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Maple Usage

The CalcP package (which must be called using the with(CalcP); command) contains an implementation of the Newton-Raphson method called Newton. This Newton command takes three arguments. The first is the function that is set equal to zero, next is the initial guess tex2html_wrap_inline75 , and third is the number of repetitions of Newton-Raphson.

For instance, to see the first 15 approximations to a root of tex2html_wrap_inline77 when tex2html_wrap_inline75 is taken as -9, the syntax would be as follows.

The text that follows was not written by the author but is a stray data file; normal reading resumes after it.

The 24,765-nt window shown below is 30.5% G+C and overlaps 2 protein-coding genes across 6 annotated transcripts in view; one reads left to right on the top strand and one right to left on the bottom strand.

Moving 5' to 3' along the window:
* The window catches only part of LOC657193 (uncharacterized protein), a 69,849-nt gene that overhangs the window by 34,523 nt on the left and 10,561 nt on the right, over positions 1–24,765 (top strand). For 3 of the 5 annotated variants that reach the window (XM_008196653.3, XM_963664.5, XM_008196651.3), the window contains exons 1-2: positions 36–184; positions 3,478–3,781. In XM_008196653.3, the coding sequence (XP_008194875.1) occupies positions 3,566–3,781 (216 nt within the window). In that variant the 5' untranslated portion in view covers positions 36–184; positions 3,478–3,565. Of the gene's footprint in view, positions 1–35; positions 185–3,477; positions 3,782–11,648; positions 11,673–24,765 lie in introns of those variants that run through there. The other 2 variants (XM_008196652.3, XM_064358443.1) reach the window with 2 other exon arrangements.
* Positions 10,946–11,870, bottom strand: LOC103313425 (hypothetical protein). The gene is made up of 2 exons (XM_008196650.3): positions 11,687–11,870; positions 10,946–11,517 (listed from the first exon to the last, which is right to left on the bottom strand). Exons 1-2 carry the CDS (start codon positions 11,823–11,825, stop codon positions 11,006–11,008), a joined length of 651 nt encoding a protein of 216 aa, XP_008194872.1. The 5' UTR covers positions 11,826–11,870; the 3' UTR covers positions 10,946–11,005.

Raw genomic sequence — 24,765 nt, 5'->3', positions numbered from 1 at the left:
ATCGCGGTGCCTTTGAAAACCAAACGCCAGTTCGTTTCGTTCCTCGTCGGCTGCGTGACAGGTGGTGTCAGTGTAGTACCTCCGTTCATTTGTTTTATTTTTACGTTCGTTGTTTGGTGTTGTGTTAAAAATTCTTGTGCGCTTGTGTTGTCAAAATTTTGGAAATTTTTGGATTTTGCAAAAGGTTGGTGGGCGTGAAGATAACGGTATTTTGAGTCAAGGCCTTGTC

> with(CalcP);

  > f := x -> x^5-6*x^4+x^3+2*x^2-5*x+7;

  > Newton(f,x=-9,15);

This will display tex2html_wrap_inline75 and tex2html_wrap_inline83 and tex2html_wrap_inline85 and tex2html_wrap_inline87 for n equal 1 to 15. By looking at the tex2html_wrap_inline87 , one can see if tex2html_wrap_inline87 is tending to 0 as n increases.

If an expression is used as the first argument of Newton as in

  > Newton(x^7-5*x^3-3*x+7,x=2,10);

then each line of output will be of the form



In the CalcP package there is a routine called NewtonPlot which can help you visualize the action of the Newton-Raphson algorithm. You may find it useful in dealing with some of the exercises below. Basically, it plots the sequence of approximations to a root generated by Newton-Raphson. The syntax is as follows where a is the initial guess for a root.

  > NewtonPlot(f,x=a);

Sean O Anderson
Tue Oct 1 12:37:24 EDT 1996